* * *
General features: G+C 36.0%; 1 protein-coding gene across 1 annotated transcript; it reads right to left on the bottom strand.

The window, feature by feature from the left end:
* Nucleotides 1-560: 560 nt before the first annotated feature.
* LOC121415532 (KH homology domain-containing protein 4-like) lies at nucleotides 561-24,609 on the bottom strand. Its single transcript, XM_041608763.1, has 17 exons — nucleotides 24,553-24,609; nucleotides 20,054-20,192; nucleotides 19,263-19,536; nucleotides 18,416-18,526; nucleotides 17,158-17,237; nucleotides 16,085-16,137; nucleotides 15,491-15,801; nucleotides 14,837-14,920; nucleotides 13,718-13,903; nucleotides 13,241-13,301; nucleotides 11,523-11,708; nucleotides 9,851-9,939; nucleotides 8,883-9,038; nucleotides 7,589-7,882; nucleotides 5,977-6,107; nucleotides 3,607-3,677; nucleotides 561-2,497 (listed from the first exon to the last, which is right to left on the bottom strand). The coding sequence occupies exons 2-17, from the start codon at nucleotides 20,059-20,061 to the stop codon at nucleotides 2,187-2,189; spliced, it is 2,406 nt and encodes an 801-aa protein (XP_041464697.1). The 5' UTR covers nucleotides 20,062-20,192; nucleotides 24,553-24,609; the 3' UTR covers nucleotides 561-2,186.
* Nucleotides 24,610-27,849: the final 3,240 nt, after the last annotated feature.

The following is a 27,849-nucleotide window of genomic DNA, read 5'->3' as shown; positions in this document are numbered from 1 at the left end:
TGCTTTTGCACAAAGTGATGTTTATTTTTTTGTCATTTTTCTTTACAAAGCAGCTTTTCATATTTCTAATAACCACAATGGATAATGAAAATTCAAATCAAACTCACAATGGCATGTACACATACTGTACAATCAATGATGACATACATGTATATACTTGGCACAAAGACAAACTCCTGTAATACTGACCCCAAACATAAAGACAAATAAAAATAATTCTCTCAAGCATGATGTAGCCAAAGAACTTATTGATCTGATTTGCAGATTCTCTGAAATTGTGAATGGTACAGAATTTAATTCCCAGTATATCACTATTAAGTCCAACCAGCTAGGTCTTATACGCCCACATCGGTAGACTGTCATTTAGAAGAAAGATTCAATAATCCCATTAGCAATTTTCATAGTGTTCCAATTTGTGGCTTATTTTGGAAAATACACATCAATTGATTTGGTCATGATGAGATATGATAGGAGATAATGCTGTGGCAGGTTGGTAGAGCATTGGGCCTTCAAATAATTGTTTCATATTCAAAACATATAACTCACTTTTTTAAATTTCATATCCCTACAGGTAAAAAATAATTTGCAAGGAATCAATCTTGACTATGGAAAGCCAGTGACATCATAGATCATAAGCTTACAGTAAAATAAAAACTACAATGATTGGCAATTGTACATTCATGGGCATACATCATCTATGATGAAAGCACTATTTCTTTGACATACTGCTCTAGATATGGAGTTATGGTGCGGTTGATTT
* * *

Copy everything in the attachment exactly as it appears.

General features: G+C 36.0%; 1 protein-coding gene across 1 annotated transcript; it reads right to left on the bottom strand.

The window, feature by feature from the left end:
* Nucleotides 1-560: 560 nt before the first annotated feature.
* LOC121415532 (KH homology domain-containing protein 4-like) lies at nucleotides 561-24,609 on the bottom strand. Its single transcript, XM_041608763.1, has 17 exons — nucleotides 24,553-24,609; nucleotides 20,054-20,192; nucleotides 19,263-19,536; nucleotides 18,416-18,526; nucleotides 17,158-17,237; nucleotides 16,085-16,137; nucleotides 15,491-15,801; nucleotides 14,837-14,920; nucleotides 13,718-13,903; nucleotides 13,241-13,301; nucleotides 11,523-11,708; nucleotides 9,851-9,939; nucleotides 8,883-9,038; nucleotides 7,589-7,882; nucleotides 5,977-6,107; nucleotides 3,607-3,677; nucleotides 561-2,497 (listed from the first exon to the last, which is right to left on the bottom strand). The coding sequence occupies exons 2-17, from the start codon at nucleotides 20,059-20,061 to the stop codon at nucleotides 2,187-2,189; spliced, it is 2,406 nt and encodes an 801-aa protein (XP_041464697.1). The 5' UTR covers nucleotides 20,062-20,192; nucleotides 24,553-24,609; the 3' UTR covers nucleotides 561-2,186.
* Nucleotides 24,610-27,849: the final 3,240 nt, after the last annotated feature.

The following is a 27,849-nucleotide window of genomic DNA, read 5'->3' as shown; positions in this document are numbered from 1 at the left end:
TGCTTTTGCACAAAGTGATGTTTATTTTTTTGTCATTTTTCTTTACAAAGCAGCTTTTCATATTTCTAATAACCACAATGGATAATGAAAATTCAAATCAAACTCACAATGGCATGTACACATACTGTACAATCAATGATGACATACATGTATATACTTGGCACAAAGACAAACTCCTGTAATACTGACCCCAAACATAAAGACAAATAAAAATAATTCTCTCAAGCATGATGTAGCCAAAGAACTTATTGATCTGATTTGCAGATTCTCTGAAATTGTGAATGGTACAGAATTTAATTCCCAGTATATCACTATTAAGTCCAACCAGCTAGGTCTTATACGCCCACATCGGTAGACTGTCATTTAGAAGAAAGATTCAATAATCCCATTAGCAATTTTCATAGTGTTCCAATTTGTGGCTTATTTTGGAAAATACACATCAATTGATTTGGTCATGATGAGATATGATAGGAGATAATGCTGTGGCAGGTTGGTAGAGCATTGGGCCTTCAAATAATTGTTTCATATTCAAAACATATAACTCACTTTTTTAAATTTCATATCCCTACAGGTAAAAAATAATTTGCAAGGAATCAATCTTGACTATGGAAAGCCAGTGACATCATAGATCATAAGCTTACAGTAAAATAAAAACTACAATGATTGGCAATTGTACATTCATGGGCATACATCATCTATGATGAAAGCACTATTTCTTTGACATACTGCTCTAGATATGGAGTTATGGTGCGGTTGATTT